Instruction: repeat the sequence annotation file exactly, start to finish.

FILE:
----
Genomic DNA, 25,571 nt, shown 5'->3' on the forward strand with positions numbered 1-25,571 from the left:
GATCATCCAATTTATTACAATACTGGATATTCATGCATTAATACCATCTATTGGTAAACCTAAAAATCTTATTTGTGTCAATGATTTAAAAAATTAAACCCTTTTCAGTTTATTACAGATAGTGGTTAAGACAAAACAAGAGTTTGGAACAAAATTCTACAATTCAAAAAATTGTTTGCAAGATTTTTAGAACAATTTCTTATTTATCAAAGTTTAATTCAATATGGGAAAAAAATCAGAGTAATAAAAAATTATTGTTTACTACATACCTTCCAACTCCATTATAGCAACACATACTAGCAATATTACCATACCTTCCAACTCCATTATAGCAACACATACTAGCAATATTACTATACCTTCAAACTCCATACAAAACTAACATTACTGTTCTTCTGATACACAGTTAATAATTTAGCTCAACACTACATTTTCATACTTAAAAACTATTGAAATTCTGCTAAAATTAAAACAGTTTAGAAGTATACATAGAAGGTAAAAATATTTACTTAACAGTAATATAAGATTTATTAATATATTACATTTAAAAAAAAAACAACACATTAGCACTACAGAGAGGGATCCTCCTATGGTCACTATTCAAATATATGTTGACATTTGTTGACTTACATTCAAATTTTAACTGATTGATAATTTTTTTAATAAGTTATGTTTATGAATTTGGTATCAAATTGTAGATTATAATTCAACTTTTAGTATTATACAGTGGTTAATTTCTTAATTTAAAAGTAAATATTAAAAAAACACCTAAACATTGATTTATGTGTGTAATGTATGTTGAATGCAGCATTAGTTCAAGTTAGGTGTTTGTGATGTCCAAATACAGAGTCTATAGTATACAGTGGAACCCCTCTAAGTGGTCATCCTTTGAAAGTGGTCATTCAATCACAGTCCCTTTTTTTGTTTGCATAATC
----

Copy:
Genomic DNA, 25,571 nt, shown 5'->3' on the forward strand with positions numbered 1-25,571 from the left:
GATCATCCAATTTATTACAATACTGGATATTCATGCATTAATACCATCTATTGGTAAACCTAAAAATCTTATTTGTGTCAATGATTTAAAAAATTAAACCCTTTTCAGTTTATTACAGATAGTGGTTAAGACAAAACAAGAGTTTGGAACAAAATTCTACAATTCAAAAAATTGTTTGCAAGATTTTTAGAACAATTTCTTATTTATCAAAGTTTAATTCAATATGGGAAAAAAATCAGAGTAATAAAAAATTATTGTTTACTACATACCTTCCAACTCCATTATAGCAACACATACTAGCAATATTACCATACCTTCCAACTCCATTATAGCAACACATACTAGCAATATTACTATACCTTCAAACTCCATACAAAACTAACATTACTGTTCTTCTGATACACAGTTAATAATTTAGCTCAACACTACATTTTCATACTTAAAAACTATTGAAATTCTGCTAAAATTAAAACAGTTTAGAAGTATACATAGAAGGTAAAAATATTTACTTAACAGTAATATAAGATTTATTAATATATTACATTTAAAAAAAAAACAACACATTAGCACTACAGAGAGGGATCCTCCTATGGTCACTATTCAAATATATGTTGACATTTGTTGACTTACATTCAAATTTTAACTGATTGATAATTTTTTTAATAAGTTATGTTTATGAATTTGGTATCAAATTGTAGATTATAATTCAACTTTTAGTATTATACAGTGGTTAATTTCTTAATTTAAAAGTAAATATTAAAAAAACACCTAAACATTGATTTATGTGTGTAATGTATGTTGAATGCAGCATTAGTTCAAGTTAGGTGTTTGTGATGTCCAAATACAGAGTCTATAGTATACAGTGGAACCCCTCTAAGTGGTCATCCTTTGAAAGTGGTCATTCAATCACAGTCCCTTTTTTTGTTTGCATAATC